If you don't mind I'd like to ask for more of your headcanons: what is your view on Loki's childhood in MCU? Was he really neglected or is he oversensitive of his status?
edit: also to add that never think I mind talking about Loki, I stg it’s one of my favorite things to do. as should be evident.
Oh man. I feel like I’ve talked about this before, and the minefield I feel there is in the dichotomy fandom often makes between “really neglected” and “just oversensitive”, because I feel like the answer is “it’s complicated”.
I don’t think that there was malicious intent, first of all. I think that Odin and Frigga genuinely loved Loki and wanted to do right by him. But intent, of course, isn’t everything, and parents are human and screw up. Different people react differently to things, and sometimes that can be perceived as someone “making things up” or “oversensitivity” when it might just as easily be a case of differing needs - which I think was a big part of the problem. I think that part of the problem was that Loki and Thor were treated equally - but what Loki needed was different from what Thor did.
And I do think there was a certain amount of value judgment. Thor’s personality fit better both in Asgard and with the general milieu of the environment, which meant that his talents were encouraged, his value was more easily recognized. Thor was/is also louder - more willing to demand, more able to communicate his needs directly, more outward facing in general. Loki’s particular personality, on the other hand, was prone to being misread. Frigga says in Thor that she and Odin “didn’t want him to feel different”, but there’s a trap there: Loki already felt different, and got the message that he shouldn’t be that. As a result of trying to make Loki feel the same, Loki felt as though he was somehow wrong for being not the same.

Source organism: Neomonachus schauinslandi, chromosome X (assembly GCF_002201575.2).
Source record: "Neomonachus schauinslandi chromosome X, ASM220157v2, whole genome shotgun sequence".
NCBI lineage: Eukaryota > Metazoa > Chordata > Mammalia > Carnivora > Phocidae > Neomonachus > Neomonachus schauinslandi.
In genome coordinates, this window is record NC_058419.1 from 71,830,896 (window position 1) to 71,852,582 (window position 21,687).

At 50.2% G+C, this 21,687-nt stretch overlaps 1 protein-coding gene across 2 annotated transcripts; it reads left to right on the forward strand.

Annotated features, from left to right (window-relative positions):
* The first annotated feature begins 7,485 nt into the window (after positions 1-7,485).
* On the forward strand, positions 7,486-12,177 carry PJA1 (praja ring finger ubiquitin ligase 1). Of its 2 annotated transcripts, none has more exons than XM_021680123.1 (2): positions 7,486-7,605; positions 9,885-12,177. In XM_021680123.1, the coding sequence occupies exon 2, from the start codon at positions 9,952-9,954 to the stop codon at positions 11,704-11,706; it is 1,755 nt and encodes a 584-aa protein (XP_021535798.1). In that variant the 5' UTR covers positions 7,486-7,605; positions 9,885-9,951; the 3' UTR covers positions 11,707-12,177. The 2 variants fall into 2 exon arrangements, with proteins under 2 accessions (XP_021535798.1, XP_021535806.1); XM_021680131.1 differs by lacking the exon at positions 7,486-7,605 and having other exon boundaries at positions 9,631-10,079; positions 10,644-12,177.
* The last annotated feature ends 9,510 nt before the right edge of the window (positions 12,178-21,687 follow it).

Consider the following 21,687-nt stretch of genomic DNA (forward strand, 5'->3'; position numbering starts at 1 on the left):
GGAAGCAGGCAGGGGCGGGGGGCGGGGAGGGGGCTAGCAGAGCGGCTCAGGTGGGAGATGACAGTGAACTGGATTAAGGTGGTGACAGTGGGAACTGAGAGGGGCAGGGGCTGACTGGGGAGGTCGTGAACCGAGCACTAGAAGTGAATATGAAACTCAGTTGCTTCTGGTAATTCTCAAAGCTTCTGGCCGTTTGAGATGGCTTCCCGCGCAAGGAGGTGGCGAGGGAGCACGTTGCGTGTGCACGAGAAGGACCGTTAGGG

I think that there was a lot of repeated, gradual patterns of Loki’s needs not being recognized or met, and therefore Loki declining to express those needs, and growing to resent those around him for feeling as though he was required to do so.
Then there’s the fact that I think as a result of being royalty there was a lot of pressure to present a certain way, which meant that Loki’s insecurities and upsets had to be masked and hidden. Loki learned, I think, that his emotions were a secret to be hidden away, because negative emotion that wasn’t anger was unseemly and inappropriate in public - and often, I think, uncomfortable in private. I don’t think Frigga does well with family upsets, and I don’t think Odin does well with non-anger emotion in general. The way that Loki substitutes anger for all of his emotions suggests, to me, that that was one of the only acceptable ways of admitting to emotion.
But Loki also struggles to communicate any of this - both because that communication was, directly or indirectly, discouraged, but also because his particular communication style is oblique and sort of sideways, making it hard to interpret. Loki is perceptive, good at figuring out what people are thinking. He kind of expects other people to be the same, so when people can’t figure out what he’s trying to communicate subtly he attributes it to them not caring.
And then there’s Thor. Siblings hurt each other - that’s just a fact. But the thing is that I think Loki is overall more sensitive and has a harder time letting go of things than Thor does. So something would go wrong, Thor would hurt Loki, and either he wouldn’t recognize it happening or would think that it was resolved when it wasn’t. And in the former case - I think when confronted, naturally, Thor would get defensive - I didn’t mean it, things didn’t happen that way, this wouldn’t bother me so why would it bother you, and so on. There’s a bit in “Road to Nowhere” that really enscapulates a lot of this for me:
Loki laughed, sharp and harsh. “So there was no difference between your ‘teasing’ of me and that of the rest?”